Police in Topsfield, Massachusetts, last week arrested three people they said were carrying out a scheme to defraud someone out of thousands of dollars by pretending their grandchild was in jail.
Topsfield police were alerted to the scam just after noon on Dec. 1, officials said Wednesday. The victim had been told his grandson was in jail and needed $7,000 for bail, which was to be given to a courier.
The person who came to the victim's home and picked up the cash was 41-year-old Cynthia Arroyo of Framingham, police said. After she drove off, she was stopped by plainclothes and uniformed Topsfield Officers and, after she allegedly attempted to escape, was placed into custody.
The two other people in the vehicle, Roxbury resdients Wascar Castillo, 38, and Alixon Roa Romero, 34, were also taken into custody, police said. Officers found 80 grams of fentanyl and over $13,000 in cash in the vehicle.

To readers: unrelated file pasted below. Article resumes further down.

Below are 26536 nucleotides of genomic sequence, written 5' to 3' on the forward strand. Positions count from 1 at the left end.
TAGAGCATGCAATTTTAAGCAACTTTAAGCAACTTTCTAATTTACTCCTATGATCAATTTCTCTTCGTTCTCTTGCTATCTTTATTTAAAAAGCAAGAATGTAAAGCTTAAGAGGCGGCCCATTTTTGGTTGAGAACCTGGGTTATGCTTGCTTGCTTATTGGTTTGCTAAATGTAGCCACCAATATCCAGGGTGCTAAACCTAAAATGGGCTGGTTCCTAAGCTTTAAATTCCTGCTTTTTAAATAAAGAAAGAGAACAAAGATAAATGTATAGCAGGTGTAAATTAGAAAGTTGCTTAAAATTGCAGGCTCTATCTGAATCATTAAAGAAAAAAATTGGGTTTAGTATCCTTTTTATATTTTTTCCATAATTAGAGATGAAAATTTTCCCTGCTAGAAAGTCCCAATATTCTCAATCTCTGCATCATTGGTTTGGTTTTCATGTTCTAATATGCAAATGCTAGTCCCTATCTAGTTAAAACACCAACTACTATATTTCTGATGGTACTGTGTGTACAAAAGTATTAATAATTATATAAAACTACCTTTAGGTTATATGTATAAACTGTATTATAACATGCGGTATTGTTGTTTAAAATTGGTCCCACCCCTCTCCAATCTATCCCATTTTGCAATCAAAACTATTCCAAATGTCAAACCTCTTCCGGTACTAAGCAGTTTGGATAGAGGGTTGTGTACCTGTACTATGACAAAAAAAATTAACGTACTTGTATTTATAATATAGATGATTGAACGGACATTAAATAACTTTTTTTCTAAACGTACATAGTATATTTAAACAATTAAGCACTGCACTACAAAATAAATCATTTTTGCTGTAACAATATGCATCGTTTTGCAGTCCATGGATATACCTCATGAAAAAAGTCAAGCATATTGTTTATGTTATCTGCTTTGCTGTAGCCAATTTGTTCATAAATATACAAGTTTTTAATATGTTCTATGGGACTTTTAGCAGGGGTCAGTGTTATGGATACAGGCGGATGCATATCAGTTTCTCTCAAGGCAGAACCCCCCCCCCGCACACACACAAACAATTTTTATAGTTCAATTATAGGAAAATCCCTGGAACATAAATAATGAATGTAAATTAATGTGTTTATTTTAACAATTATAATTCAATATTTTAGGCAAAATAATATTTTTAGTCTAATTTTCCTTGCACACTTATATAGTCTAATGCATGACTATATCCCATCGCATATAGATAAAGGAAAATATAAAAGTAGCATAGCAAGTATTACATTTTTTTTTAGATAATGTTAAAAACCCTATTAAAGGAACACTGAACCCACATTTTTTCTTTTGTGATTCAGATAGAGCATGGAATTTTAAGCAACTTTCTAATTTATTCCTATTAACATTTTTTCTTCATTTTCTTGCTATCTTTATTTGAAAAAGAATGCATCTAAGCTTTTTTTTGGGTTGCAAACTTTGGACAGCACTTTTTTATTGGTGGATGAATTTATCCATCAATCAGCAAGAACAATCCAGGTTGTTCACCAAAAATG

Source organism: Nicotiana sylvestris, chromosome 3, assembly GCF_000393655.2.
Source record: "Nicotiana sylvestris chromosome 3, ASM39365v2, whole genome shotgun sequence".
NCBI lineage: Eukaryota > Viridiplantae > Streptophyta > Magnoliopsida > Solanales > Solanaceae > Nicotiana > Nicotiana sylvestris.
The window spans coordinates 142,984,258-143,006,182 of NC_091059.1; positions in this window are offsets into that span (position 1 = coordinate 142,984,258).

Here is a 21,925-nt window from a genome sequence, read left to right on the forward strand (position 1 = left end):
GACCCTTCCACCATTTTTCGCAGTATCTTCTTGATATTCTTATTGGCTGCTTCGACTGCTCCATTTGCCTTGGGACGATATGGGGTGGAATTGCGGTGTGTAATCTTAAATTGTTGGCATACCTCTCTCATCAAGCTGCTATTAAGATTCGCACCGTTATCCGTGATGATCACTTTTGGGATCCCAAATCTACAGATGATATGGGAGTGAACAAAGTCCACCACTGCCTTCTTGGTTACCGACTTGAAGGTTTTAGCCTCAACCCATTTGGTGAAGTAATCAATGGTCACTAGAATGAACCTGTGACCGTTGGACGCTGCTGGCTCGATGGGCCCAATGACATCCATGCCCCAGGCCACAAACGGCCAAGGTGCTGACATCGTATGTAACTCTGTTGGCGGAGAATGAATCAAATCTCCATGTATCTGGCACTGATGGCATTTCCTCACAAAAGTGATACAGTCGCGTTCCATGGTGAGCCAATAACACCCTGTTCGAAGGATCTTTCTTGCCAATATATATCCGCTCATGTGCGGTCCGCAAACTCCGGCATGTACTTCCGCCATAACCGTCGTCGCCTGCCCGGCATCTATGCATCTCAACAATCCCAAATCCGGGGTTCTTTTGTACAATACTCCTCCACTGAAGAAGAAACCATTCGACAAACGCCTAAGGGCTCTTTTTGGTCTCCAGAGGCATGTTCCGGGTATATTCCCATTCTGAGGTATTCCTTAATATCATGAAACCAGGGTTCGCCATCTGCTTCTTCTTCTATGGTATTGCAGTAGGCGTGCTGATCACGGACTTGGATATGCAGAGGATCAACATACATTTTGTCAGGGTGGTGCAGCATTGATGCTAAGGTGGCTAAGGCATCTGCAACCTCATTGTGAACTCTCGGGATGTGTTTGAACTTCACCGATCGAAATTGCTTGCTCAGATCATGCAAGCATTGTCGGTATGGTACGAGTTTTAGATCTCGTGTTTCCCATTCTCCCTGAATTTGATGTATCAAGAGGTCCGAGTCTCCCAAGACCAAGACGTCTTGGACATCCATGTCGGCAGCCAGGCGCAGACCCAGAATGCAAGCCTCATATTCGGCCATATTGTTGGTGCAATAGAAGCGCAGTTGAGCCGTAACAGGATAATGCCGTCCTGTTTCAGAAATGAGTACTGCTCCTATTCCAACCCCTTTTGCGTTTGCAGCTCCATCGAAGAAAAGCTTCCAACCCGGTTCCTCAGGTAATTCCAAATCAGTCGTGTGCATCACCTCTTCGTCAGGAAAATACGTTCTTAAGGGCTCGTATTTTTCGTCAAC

Arroyo, Castillo and Romero are facing charges including drug trafficking and attempted larceny. Arroyo was also charged with assault with a dangerous weapon, police said.
It wasn't immediately clear if the three people who were arrested have attorneys who can speak to the charges.
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The Federal Trade Commission has warned Americans to be on the lookout for schemes like the one in Topsfield.
"When it comes to scammers, nothing is sacred — including the bond between grandparent and grandchild. Lately, grandparent scammers have gotten bolder: they might even come to your door to collect money, supposedly for your grandchild in distress," an FTC attorney wrote in April.
She urged people who think they might be scammed to directly call the person supposedly in danger to verify the story and to make sure to never give personal information, cash, a gift card or money transfer to someone in situations like these.